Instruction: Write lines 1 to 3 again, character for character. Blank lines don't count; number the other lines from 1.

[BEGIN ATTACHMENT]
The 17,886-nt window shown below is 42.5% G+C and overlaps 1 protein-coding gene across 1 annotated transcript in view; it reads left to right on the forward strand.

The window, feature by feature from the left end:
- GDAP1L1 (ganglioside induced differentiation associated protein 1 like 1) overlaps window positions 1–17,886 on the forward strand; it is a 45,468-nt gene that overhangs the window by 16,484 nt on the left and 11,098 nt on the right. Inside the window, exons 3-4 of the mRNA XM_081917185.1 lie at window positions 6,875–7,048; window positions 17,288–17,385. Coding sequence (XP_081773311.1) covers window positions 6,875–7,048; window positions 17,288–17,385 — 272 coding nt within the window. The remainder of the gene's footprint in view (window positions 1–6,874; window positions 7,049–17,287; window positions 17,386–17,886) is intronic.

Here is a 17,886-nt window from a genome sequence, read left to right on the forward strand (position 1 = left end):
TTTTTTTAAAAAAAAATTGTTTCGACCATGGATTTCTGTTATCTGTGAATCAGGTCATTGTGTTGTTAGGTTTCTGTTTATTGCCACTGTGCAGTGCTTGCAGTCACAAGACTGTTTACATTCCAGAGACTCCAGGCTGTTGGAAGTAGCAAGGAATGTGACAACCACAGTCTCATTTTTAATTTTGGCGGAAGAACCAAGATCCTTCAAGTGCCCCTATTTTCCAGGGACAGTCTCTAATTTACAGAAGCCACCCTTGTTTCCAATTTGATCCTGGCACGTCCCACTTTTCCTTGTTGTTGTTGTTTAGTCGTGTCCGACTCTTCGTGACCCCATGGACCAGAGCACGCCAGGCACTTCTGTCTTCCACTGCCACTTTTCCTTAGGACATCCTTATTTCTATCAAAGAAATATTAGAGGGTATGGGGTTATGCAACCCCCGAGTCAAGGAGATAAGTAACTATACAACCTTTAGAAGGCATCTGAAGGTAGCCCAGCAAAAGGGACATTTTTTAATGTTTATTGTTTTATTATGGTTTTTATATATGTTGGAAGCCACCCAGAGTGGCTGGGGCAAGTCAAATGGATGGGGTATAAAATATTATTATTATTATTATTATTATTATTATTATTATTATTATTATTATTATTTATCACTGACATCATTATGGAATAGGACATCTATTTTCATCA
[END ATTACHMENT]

The 17,886-nt window shown below is 42.5% G+C and overlaps 1 protein-coding gene across 1 annotated transcript in view; it reads left to right on the forward strand.

The window, feature by feature from the left end:
- GDAP1L1 (ganglioside induced differentiation associated protein 1 like 1) overlaps window positions 1–17,886 on the forward strand; it is a 45,468-nt gene that overhangs the window by 16,484 nt on the left and 11,098 nt on the right. Inside the window, exons 3-4 of the mRNA XM_081917185.1 lie at window positions 6,875–7,048; window positions 17,288–17,385. Coding sequence (XP_081773311.1) covers window positions 6,875–7,048; window positions 17,288–17,385 — 272 coding nt within the window. The remainder of the gene's footprint in view (window positions 1–6,874; window positions 7,049–17,287; window positions 17,386–17,886) is intronic.